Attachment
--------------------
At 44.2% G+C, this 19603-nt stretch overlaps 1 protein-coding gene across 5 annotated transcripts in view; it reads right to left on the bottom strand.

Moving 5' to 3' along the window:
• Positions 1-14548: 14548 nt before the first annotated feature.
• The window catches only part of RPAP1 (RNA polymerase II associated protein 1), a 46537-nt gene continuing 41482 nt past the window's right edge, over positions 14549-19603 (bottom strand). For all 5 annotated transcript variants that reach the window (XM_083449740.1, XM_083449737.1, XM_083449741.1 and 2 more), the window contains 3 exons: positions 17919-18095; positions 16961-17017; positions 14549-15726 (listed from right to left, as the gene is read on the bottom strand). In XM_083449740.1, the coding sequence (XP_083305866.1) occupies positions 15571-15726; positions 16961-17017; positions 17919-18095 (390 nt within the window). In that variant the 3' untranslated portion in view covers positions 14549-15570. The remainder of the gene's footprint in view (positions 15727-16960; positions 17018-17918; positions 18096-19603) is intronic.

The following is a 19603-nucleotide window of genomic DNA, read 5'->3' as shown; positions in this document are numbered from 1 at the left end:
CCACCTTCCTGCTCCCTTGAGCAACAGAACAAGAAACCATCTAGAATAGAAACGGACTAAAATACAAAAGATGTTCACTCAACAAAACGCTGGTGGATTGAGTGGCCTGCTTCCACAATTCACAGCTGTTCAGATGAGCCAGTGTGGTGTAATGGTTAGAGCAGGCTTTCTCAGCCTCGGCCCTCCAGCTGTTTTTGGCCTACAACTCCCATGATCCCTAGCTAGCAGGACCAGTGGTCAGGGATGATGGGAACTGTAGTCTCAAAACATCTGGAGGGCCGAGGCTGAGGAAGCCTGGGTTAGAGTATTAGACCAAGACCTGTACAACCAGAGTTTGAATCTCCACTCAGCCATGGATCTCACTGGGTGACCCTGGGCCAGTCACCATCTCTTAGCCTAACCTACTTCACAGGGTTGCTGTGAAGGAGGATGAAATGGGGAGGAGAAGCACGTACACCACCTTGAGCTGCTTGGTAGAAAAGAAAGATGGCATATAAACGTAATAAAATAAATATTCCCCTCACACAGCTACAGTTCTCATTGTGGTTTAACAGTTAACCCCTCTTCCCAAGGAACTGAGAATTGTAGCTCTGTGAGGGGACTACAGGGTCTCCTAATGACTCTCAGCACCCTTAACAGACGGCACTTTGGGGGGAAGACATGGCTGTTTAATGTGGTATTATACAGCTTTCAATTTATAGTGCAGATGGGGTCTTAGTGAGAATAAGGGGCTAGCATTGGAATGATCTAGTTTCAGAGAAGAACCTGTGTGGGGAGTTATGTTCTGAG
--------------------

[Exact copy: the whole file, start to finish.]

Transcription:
At 44.2% G+C, this 19603-nt stretch overlaps 1 protein-coding gene across 5 annotated transcripts in view; it reads right to left on the bottom strand.

Moving 5' to 3' along the window:
• Positions 1-14548: 14548 nt before the first annotated feature.
• The window catches only part of RPAP1 (RNA polymerase II associated protein 1), a 46537-nt gene continuing 41482 nt past the window's right edge, over positions 14549-19603 (bottom strand). For all 5 annotated transcript variants that reach the window (XM_083449740.1, XM_083449737.1, XM_083449741.1 and 2 more), the window contains 3 exons: positions 17919-18095; positions 16961-17017; positions 14549-15726 (listed from right to left, as the gene is read on the bottom strand). In XM_083449740.1, the coding sequence (XP_083305866.1) occupies positions 15571-15726; positions 16961-17017; positions 17919-18095 (390 nt within the window). In that variant the 3' untranslated portion in view covers positions 14549-15570. The remainder of the gene's footprint in view (positions 15727-16960; positions 17018-17918; positions 18096-19603) is intronic.

The following is a 19603-nucleotide window of genomic DNA, read 5'->3' as shown; positions in this document are numbered from 1 at the left end:
CCACCTTCCTGCTCCCTTGAGCAACAGAACAAGAAACCATCTAGAATAGAAACGGACTAAAATACAAAAGATGTTCACTCAACAAAACGCTGGTGGATTGAGTGGCCTGCTTCCACAATTCACAGCTGTTCAGATGAGCCAGTGTGGTGTAATGGTTAGAGCAGGCTTTCTCAGCCTCGGCCCTCCAGCTGTTTTTGGCCTACAACTCCCATGATCCCTAGCTAGCAGGACCAGTGGTCAGGGATGATGGGAACTGTAGTCTCAAAACATCTGGAGGGCCGAGGCTGAGGAAGCCTGGGTTAGAGTATTAGACCAAGACCTGTACAACCAGAGTTTGAATCTCCACTCAGCCATGGATCTCACTGGGTGACCCTGGGCCAGTCACCATCTCTTAGCCTAACCTACTTCACAGGGTTGCTGTGAAGGAGGATGAAATGGGGAGGAGAAGCACGTACACCACCTTGAGCTGCTTGGTAGAAAAGAAAGATGGCATATAAACGTAATAAAATAAATATTCCCCTCACACAGCTACAGTTCTCATTGTGGTTTAACAGTTAACCCCTCTTCCCAAGGAACTGAGAATTGTAGCTCTGTGAGGGGACTACAGGGTCTCCTAATGACTCTCAGCACCCTTAACAGACGGCACTTTGGGGGGAAGACATGGCTGTTTAATGTGGTATTATACAGCTTTCAATTTATAGTGCAGATGGGGTCTTAGTGAGAATAAGGGGCTAGCATTGGAATGATCTAGTTTCAGAGAAGAACCTGTGTGGGGAGTTATGTTCTGAG